An option that would result in less waste would be to make due with a pleasant temperature, reduce our estimate to 50 BTUs per square metre, and select an inverter system ,which is capable of maintaining a stable temperature while it operates at 40% of maximum performance. This way, we manage to lower our energy bill while also being quite efficient.

Expect to need an air conditioning unit with a power of around 2.58 kW to cool a large room.

3. What energy label should you select?

It’s easy to get lost amidst all of the energy efficiency labels out there, but they’re simpler than they appear.

Air conditioning units’ energy efficiency classification is based on a letter scale that spans from A, the most efficient, to G, the least energy efficient.

In turn, each unit’s label provides us with information about its performance in different climate zones, its seasonal energy efficiency when it’s cold (SEER) or when it’s hot (SCOP).

This information enables us to determine which model best fits our needs and particular conditions. If we opt for an A.C. system with an A in energy efficiency, we can expect a reduction in energy consumption of about 30%.

4. What else should you look for when choosing an air conditioner?

There are several factors unrelated to the unit itself that will have a key influence on its operation. These involve the characteristics of your home:

  • The energy rating of the home: amongst many other thing, the insulation of the walls and floors will affect how much cold air we lose and how fast we lose it, which, in turn, will affect the effort that the air conditioning unit must make (logically, more effort means a higher energy bill).
  • Our climate: an August in Seville isn’t the same as an August in Santander.
  • The home’s orientation and degree of exposure to direct sunlight.
  • The size of the windows and outer doors in square metres.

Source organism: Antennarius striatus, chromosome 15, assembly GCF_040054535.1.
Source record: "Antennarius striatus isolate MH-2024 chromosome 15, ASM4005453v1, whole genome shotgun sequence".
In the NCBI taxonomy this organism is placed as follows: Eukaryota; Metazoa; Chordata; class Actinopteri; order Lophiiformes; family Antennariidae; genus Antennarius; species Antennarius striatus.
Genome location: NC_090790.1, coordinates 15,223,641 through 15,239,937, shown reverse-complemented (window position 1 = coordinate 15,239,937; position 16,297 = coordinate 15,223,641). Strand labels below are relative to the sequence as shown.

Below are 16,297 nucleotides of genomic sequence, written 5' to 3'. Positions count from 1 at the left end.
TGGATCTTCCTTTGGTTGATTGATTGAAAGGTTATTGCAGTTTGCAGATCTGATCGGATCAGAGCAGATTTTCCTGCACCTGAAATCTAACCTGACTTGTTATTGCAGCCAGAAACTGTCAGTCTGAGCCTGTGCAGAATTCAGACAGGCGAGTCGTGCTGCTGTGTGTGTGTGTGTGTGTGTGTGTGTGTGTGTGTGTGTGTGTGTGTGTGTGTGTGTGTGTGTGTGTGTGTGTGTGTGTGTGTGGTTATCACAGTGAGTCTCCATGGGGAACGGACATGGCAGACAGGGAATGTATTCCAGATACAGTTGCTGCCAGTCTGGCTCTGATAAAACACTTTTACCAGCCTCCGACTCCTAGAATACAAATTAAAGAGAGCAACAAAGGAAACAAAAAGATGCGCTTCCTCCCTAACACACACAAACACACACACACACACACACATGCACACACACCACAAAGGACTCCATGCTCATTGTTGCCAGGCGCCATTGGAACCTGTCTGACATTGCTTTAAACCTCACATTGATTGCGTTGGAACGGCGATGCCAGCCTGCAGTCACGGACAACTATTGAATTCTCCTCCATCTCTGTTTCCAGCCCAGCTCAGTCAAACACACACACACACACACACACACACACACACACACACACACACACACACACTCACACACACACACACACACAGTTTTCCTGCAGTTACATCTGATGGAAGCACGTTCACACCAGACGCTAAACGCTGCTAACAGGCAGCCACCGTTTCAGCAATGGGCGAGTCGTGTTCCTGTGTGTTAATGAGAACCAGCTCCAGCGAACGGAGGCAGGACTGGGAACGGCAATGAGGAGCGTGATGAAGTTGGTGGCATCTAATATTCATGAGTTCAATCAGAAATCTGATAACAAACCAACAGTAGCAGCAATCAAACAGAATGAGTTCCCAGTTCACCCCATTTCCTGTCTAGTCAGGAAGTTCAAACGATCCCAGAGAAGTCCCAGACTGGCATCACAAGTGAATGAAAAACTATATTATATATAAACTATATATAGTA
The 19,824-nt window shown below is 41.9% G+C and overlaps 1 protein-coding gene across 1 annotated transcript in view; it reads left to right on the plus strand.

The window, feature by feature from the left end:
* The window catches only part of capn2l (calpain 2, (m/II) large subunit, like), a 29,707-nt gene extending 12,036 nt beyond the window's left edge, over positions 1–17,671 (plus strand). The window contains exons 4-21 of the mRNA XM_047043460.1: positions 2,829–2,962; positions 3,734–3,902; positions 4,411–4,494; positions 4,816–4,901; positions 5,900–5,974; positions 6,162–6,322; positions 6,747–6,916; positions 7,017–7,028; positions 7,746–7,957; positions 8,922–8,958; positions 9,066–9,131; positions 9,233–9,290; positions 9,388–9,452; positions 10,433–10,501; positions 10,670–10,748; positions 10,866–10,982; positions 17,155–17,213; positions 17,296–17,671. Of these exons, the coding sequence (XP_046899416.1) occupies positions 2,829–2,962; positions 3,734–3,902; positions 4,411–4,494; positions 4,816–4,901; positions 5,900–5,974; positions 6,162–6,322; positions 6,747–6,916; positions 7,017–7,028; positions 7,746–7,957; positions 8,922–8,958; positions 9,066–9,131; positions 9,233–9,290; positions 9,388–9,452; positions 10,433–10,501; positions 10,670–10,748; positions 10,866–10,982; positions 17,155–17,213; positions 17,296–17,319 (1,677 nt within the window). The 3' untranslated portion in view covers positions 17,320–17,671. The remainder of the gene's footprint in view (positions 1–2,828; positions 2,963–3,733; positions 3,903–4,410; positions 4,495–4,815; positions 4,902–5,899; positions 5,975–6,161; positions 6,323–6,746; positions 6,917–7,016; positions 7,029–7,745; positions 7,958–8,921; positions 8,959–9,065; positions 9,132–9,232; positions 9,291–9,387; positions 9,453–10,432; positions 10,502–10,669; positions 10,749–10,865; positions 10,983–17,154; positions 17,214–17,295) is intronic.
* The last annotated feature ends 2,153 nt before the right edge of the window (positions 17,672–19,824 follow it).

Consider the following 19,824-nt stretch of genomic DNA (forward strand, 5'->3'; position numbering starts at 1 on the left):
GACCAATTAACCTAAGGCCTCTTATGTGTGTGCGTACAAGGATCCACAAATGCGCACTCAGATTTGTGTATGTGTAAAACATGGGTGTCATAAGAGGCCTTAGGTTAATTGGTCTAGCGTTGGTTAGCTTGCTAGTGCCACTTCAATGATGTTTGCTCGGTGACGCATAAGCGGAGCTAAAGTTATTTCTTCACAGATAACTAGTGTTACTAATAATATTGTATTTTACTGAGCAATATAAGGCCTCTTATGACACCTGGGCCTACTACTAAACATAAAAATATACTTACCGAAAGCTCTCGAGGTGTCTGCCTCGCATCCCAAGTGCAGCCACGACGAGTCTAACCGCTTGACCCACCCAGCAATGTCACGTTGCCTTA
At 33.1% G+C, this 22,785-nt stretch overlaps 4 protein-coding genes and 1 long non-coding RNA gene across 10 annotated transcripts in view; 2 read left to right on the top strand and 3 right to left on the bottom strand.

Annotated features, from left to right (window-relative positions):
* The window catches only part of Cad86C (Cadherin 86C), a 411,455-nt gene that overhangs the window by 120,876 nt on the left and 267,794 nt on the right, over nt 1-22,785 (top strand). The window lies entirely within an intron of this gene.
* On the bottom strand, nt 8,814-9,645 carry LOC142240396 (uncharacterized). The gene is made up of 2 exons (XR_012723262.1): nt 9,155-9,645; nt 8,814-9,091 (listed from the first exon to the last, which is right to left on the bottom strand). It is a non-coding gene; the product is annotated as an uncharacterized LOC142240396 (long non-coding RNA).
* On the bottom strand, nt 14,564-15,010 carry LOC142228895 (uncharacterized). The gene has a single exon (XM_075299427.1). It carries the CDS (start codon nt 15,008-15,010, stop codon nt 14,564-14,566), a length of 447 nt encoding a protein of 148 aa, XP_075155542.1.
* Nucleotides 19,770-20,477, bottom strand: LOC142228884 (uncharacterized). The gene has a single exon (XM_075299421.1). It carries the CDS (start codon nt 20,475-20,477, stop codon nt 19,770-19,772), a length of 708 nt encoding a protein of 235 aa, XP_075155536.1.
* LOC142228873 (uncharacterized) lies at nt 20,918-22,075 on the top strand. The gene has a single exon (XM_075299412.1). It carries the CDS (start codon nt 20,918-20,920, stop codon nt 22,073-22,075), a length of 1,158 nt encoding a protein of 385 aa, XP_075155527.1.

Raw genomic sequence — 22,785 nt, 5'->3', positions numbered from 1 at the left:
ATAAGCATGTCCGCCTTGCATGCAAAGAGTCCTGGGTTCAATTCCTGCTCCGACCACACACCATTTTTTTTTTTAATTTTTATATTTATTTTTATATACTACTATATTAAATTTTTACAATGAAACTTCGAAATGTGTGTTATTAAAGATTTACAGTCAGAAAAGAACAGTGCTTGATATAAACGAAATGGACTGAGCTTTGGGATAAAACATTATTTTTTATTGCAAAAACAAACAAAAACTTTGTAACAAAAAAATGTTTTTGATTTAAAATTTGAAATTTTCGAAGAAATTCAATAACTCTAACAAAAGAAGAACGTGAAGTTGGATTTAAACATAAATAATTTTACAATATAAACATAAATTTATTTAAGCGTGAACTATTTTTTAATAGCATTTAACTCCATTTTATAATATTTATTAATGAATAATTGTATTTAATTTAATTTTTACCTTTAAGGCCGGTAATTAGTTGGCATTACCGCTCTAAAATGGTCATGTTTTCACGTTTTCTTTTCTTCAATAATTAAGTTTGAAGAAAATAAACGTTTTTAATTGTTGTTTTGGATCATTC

• The length of the outside walls.
  • The number of people who are regularly going to be in a given room.

In general terms, the worse a home’s energy rating, the more severe the climate, the more exposed the home and the more people are living in it... the greater the power we will need from our air conditioner.

5. To what temperature should you set the air conditioner?

According to data from the Institute for Diversification and Energy Savings, the optimal temperature for our homes in the summer is between 23 and 25 degrees Celsius. Under no circumstances should the air conditioning be set to lower than these temperatures.

This is not just because of the impact on your health or questions of energy efficiency. You should also consider that setting the A.C. too high can have harmful effects on your health.

However, the feeling of of thermal well-being can vary significantly from person to person. This is due to several factors, including everyone’s particular metabolism and even the amount of “insulation” that each individual’s clothing provides.

Thus, the concept of comfort in shared spaces, such as homes and offices, can be disparate. It is worth noting that differences in metabolism between men, women and children can affect these margins by more than 25%.

Do not set the air conditioning too high: the Institute for Diversification and Energy Savings recommends setting your thermostat to between 23 and 25 degrees Celsius.